Art which celebrates the erotic once decorated most public buildings and public squares. After the Church settled itself in Rome, most of the penises were lopped off the statuary that filled the city's public spaces. Yet the art of the Renaissance, often produced at the behest of generous churchmen, portrayed Biblical figures in varying states of nakedness. And Michaelangelo's heroic David has survived with his manhood intact.
In the twentieth century, a great outcry arose from social conservatives against any representation of the erotic. (A hilarious video exists showing a senior Justice Department official railing against pornography while standing in front of a fully nude statue of Justice...) Movies were rated according to their erotic content, so that children could be protected from -- what? Knowing where they came from? And, curiously, there was no perceived problem with allowing kids to see realistic scenes of murder, war and other violence.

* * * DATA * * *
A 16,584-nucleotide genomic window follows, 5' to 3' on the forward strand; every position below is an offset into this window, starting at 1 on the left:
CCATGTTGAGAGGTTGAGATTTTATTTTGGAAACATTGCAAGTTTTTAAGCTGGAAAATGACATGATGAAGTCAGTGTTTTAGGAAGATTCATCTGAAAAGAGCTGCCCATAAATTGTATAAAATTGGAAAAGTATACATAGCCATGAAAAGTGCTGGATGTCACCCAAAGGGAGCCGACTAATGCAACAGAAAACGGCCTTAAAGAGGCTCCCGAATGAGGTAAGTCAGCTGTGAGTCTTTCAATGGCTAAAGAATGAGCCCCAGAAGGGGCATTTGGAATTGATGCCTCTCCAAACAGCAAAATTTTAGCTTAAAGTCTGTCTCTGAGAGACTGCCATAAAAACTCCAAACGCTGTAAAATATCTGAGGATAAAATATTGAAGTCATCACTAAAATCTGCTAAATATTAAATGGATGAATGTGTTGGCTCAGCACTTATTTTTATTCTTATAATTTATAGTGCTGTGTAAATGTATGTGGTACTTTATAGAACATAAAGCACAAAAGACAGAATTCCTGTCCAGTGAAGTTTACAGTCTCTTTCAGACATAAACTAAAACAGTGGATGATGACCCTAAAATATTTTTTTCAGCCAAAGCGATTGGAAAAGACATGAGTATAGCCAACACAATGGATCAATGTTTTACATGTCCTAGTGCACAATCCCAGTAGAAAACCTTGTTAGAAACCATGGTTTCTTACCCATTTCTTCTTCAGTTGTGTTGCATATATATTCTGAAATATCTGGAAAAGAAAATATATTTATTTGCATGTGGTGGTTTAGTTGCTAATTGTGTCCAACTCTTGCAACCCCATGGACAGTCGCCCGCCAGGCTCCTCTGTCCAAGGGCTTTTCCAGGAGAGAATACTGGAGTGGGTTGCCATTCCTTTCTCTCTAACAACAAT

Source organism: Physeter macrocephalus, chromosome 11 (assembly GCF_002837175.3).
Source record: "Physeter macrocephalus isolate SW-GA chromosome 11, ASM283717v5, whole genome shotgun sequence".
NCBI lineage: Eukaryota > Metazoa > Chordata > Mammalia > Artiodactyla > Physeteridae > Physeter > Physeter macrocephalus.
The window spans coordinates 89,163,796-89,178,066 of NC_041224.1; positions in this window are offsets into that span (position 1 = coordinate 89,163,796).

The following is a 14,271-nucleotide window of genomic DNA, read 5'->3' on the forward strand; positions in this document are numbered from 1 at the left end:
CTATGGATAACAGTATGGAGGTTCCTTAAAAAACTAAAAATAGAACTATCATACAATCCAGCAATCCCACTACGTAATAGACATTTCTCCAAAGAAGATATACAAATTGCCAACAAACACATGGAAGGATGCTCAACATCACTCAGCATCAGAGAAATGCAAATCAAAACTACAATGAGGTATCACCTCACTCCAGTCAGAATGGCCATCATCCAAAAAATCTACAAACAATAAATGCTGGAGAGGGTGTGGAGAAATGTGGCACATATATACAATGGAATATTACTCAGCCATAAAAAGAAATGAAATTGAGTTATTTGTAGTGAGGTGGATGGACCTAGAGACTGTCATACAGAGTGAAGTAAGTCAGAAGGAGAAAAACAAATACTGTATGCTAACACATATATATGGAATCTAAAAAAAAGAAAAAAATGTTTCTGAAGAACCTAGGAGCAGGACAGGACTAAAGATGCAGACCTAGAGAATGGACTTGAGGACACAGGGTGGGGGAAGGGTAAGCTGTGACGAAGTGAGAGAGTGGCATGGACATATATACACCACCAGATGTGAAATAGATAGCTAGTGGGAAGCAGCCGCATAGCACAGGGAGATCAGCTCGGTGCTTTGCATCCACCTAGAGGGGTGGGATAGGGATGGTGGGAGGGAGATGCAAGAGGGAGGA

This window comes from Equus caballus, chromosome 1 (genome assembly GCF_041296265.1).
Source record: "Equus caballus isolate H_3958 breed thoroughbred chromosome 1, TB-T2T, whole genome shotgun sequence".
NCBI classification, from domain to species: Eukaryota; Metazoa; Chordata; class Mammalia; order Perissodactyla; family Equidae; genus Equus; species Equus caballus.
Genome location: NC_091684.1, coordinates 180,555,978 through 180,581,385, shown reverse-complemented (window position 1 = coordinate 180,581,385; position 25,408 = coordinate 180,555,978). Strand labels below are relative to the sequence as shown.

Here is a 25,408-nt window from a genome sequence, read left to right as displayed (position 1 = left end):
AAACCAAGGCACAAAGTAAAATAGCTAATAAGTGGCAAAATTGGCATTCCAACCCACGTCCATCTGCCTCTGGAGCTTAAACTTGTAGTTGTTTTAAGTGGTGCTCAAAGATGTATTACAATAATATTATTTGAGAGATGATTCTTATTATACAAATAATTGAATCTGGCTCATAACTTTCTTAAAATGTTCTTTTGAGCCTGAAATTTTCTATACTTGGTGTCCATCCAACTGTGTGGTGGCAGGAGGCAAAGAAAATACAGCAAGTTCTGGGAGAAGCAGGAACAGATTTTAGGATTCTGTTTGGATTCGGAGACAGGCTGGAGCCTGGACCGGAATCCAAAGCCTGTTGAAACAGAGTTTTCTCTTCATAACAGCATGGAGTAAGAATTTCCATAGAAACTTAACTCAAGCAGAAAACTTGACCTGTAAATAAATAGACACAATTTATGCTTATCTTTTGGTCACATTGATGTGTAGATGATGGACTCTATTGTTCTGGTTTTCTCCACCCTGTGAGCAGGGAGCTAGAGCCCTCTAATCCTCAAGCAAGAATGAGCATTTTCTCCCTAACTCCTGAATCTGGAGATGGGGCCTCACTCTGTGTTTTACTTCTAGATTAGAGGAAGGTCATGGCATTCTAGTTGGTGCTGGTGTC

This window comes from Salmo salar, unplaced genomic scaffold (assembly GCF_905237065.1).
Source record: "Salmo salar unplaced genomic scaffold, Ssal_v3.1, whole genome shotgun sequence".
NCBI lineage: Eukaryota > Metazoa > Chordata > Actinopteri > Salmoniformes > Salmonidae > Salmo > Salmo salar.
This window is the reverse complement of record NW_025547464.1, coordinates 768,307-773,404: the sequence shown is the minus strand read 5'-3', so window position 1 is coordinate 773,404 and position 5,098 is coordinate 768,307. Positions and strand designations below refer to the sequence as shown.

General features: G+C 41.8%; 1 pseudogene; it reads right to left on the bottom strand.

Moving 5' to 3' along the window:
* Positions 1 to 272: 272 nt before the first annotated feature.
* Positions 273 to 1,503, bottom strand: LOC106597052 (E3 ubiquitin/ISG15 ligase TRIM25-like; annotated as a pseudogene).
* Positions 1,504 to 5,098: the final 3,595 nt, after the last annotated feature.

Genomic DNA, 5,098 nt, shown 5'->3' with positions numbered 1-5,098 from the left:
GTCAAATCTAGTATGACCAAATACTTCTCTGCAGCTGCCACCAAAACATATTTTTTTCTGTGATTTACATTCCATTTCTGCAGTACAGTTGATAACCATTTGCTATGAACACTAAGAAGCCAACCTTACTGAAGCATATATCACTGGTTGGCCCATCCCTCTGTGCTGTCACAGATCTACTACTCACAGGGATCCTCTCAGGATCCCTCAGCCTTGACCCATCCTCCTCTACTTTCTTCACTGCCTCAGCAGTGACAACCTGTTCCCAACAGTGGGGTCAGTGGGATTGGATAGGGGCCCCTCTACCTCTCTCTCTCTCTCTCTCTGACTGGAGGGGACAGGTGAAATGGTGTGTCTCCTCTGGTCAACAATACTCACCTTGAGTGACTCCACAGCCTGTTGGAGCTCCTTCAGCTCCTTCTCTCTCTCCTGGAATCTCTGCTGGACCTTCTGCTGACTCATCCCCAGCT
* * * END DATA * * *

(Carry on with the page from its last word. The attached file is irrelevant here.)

All this has had a profound sex-negative influence on our culture. At the same time the pornography industry has flourished, taking in more income annually than all pro sports and all classical music and dance performances combined! Southern humorist Roy Blount once remarked that the message he received about sex in his family was "Your body is the temple of the Lord, and it's filthy, don't touch it!" Our culture is simultaneously sexually repressed and obsessed with sex.
The body of work that expresses the beauty and joy of ecstatic sex is a profound antidote to the cultural static described above. See the sections below to explore fine examples of erotic art.